There’s always a chance of danger when starting any business, no matter what industry you work in. You’ll always be responsible for what happens with your business, even before you employ your first employee if the correct insurance coverage is not in place. Just one catastrophic event may be more than enough to destroy a new business. Fortunately, business owners can benefit from a range of commercial insurance that will safeguard them against any potential risk. We’ll go through the different types of business insurance that every startup should have.
Business liability insurance
Business liability insurance, or errors and omissions (E&O) coverage, is required to cover your company against allegations of negligence when performance falls short. Every sector has its own set of insurance issues, so your professional liability insurance coverage will most likely be tailored to your area of expertise. You should read through your policy to discover what you are and are not covered against.
Your general business liability coverage should include protection in the event of:
- Bodily injury – If anyone is injured while on your business’ grounds, your insurance will cover their medical treatment.
- Property damage – If anyone causes damage to the property where you operate, liability insurance can pay for repairs.
- Medical payments – Similar to body injury, this can cover you as the business owner if you are injured during operating hours.
- Advertising injuries – This is protection against advertising hazards like libel, slander, invasion of privacy, and copyrights.
Business Property Insurance
If you operate your own office or rent a space, you’ll need property insurance. Business or commercial property insurance will provide coverage for:
- Equipment – Such as your computers or servers used to conduct business.
- Inventory – The products that you are selling.
- Assets – Company-owned property that you use for a business like company cars. This can even include furniture you keep within the office.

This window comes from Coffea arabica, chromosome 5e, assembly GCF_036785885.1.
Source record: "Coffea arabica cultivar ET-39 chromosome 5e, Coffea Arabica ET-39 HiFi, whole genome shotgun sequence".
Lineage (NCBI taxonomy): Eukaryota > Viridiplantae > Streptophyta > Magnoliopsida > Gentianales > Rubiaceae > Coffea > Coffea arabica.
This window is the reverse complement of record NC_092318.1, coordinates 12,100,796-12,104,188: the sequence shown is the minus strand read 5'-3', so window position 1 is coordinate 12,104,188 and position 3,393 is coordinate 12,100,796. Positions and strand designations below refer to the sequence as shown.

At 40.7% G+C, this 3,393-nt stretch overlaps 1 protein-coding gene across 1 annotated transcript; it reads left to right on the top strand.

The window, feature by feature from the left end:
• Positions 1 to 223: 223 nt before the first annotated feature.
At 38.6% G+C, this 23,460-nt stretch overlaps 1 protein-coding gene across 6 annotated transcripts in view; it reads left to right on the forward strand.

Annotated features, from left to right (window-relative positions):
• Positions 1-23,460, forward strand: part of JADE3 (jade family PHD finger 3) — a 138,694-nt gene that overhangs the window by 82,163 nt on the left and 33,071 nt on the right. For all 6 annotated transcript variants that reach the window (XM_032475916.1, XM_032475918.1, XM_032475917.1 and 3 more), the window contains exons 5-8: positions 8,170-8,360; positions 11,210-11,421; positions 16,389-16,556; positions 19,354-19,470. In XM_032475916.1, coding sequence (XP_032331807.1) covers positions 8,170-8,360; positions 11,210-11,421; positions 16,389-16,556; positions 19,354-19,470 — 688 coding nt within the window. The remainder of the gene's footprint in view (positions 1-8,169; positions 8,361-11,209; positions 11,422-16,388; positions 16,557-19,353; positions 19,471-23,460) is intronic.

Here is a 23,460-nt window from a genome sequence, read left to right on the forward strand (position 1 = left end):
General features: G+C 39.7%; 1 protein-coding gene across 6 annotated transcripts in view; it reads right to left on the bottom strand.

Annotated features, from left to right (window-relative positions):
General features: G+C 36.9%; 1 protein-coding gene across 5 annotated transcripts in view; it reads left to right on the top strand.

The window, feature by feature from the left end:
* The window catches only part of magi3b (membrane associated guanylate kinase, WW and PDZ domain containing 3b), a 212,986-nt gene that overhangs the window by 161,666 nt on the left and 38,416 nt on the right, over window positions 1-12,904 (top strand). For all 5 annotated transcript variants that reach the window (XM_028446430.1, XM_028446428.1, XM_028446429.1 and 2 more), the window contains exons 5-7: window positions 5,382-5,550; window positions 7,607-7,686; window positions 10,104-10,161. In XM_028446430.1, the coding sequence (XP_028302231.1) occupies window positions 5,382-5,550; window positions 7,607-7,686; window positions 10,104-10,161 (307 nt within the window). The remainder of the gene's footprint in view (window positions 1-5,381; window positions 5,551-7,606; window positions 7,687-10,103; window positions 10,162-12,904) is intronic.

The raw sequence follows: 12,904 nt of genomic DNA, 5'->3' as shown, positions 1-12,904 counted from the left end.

- Structure – The building itself where your business is operating from.
Property insurance protects your business against fire, theft, and natural disasters. If your business insurance doesn’t cover massive destruction events like floods and earthquakes, but these types of disasters are common, you should consider asking your insurance agent about how to safeguard your business.
Business property can payout in the following ways:
- Replacement cost – Doesn’t factor in depreciation of the property and provides a payout for repairs and replacements.
- Actual cash value – The payout is based on the deprecation of the property.
Workers Compensation Coverage
Workers’ compensation insurance is required once your firm has one employee. It will cover your company for medical treatments, disability, and death benefits if one of your workers is injured or dies as a result of working for your business. While your firm may try its best to follow safety regulations, things can go wrong, and you’ll want to be protected in the event of an accident.
Residential Business Coverage
Many successful firms began as home-based enterprises. Unfortunately, homeowners’ insurance does not cover your business in the same manner as commercial insurance does. The answer to this all-too-familiar problem is to get extra coverage. However, the addition of supplementary insurance is not a one-size-fits-all solution; thus, you must consult with your insurance professional about what can and cannot be covered.
Product Liability Coverage
If you run a business that produces items for sale, product liability insurance is required. Even though you take every precaution to assure that your goods are safe and user-friendly, you may still be sued for damages caused by them, in which case you will want to be protected. Product liability insurance will protect your company in the case of a lawsuit, and each policy can be customized.
If you or any of your workers drive a car to conduct business, auto insurance should be added to the list of coverage you have. Vehicle insurance will ensure that your firm is protected if an accident occurs and you or your employees are found to be at fault. You can get more advanced car insurance coverage that will cover third-party injuries and liability for damages with some basic vehicle insurance policies.
Business car insurance includes the following coverages:
- Liability coverage – The most basic part of car insurance that covers any bodily injuries and property damage you or an employee cause while driving a company car.
- Collision coverage – This covers you for damage done to your work vehicle(s) in an accident.